Prose & Poetry - Erskine Childers

"The Riddle of the Sands" by Erskine Childers Erskine Childers (1870-1922), the author of a popular pre-war adventure novel concerning a German invasion of Britain, served with the Royal Navy during World War One before becoming involved in Irish politics as an Irish republican following the war.

Born in London in February 1870 Childers was brought up in Annamoe in County Wicklow at his cousin's home before being educated at Haileybury and at Trinity College, Cambridge.

In 1894 he took up employment in the House of Commons as a committee clerk before taking up a career in the British army, during which time he served in the South African War of 1899-1902, being wounded in 1900.

A skilled yachtsman Childers published in 1903 a fictional account of a planned German invasion of England, The Riddle of the Sands.  In a current climate of fear concerning a potential surprise German attack Childers book became an instant bestseller and may even have informed subsequent naval reaction.

The following year, 1904, Childers married Marry Ellen Osgood of Boston; six years later he resigned his work at the House of Commons to concentrate instead on political work, and in particular on his developing interest in Irish Home Rule politics.

On 26 July 1914 - in the midst of the European pre-war July Crisis - Childers sailed into Howth in his own yacht, the Asgard, bearing 900 rifles and 14,000 rounds of ammunition, supplied from Germany by a representative of the Irish Volunteers.

Despite his belief in the cause of Irish Home Rule Childers nevertheless signed up with the Royal Navy for the duration of World War One; in 1916 he was awarded the DSO medal.  The armistice brought Childers' demobilisation from the navy and re-entrance to Irish politics, this time as a fully-fledged republican.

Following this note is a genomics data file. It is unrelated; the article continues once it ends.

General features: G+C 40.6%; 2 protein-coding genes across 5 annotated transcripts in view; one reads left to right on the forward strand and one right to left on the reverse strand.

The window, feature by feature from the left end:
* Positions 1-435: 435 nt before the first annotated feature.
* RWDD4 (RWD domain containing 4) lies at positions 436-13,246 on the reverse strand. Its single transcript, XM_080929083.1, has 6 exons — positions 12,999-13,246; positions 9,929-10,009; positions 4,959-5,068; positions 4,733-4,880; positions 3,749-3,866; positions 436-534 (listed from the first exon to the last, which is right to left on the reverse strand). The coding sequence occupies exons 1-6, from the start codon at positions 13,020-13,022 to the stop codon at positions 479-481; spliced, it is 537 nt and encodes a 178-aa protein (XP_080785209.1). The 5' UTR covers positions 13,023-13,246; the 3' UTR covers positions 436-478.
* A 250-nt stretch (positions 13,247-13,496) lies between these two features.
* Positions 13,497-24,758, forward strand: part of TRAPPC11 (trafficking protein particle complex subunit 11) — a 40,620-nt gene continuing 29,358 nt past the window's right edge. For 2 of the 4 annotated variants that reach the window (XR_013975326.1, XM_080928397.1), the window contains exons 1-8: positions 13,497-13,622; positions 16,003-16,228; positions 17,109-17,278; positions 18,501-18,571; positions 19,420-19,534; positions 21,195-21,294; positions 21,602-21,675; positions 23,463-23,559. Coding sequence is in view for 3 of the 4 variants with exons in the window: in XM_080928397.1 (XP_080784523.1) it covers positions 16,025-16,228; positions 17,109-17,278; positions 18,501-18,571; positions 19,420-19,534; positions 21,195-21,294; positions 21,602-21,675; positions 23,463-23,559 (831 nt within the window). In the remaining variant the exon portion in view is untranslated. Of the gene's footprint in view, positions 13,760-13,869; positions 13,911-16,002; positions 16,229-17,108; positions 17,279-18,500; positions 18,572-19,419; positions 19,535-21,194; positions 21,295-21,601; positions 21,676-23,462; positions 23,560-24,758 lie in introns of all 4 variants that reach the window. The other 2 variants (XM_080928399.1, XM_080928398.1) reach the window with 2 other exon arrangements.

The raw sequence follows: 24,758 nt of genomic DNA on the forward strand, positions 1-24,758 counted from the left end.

Returning to Dublin therefore in March 1919 he joined Sin Fein, working with the party to secure a hearing for Ireland at the planned Paris Peace Conference.

In 1921 Childers was elected to the Dail Eireann as TD for County Wicklow; in March that year he was appointed Dail Minister for Publicity and editor of the Irish Bulletin, a republican newsletter.

A principal secretary in the Irish peace delegation to London in late 1921 Childers himself strongly opposed the terms of the proposed treaty.  In the ensuing Irish Civil War he supported the republican IRA and was appointed the latter's Director of Publicity.

While visiting his cousin's home in County Wicklow in November 1922 Childers was arrested by Irish Free State troops and imprisoned in Wicklow Jail before being transferred to Portobello Barracks in Dublin where he was tortured.  Court-martialled on 17 November on a charge of possession of a revolver given to him by Michael Collins, he was consequently sentenced to death.

An appeal pending in the High Court, Childers was nonetheless executed by firing squad in Portobello Barracks on 24 November 1922.

Among Childers' other published works were The Framework of Home Rule (1911), Military Rule in Ireland (1920) and The Constructive Works of Dail Eireann (1921).

Download "The Riddle of the Sands" (Project Gutenberg Text)

A "listening post" was an advanced post, usually in no-man's land, where soldiers tried to find out information about the enemy.

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Prose & Poetry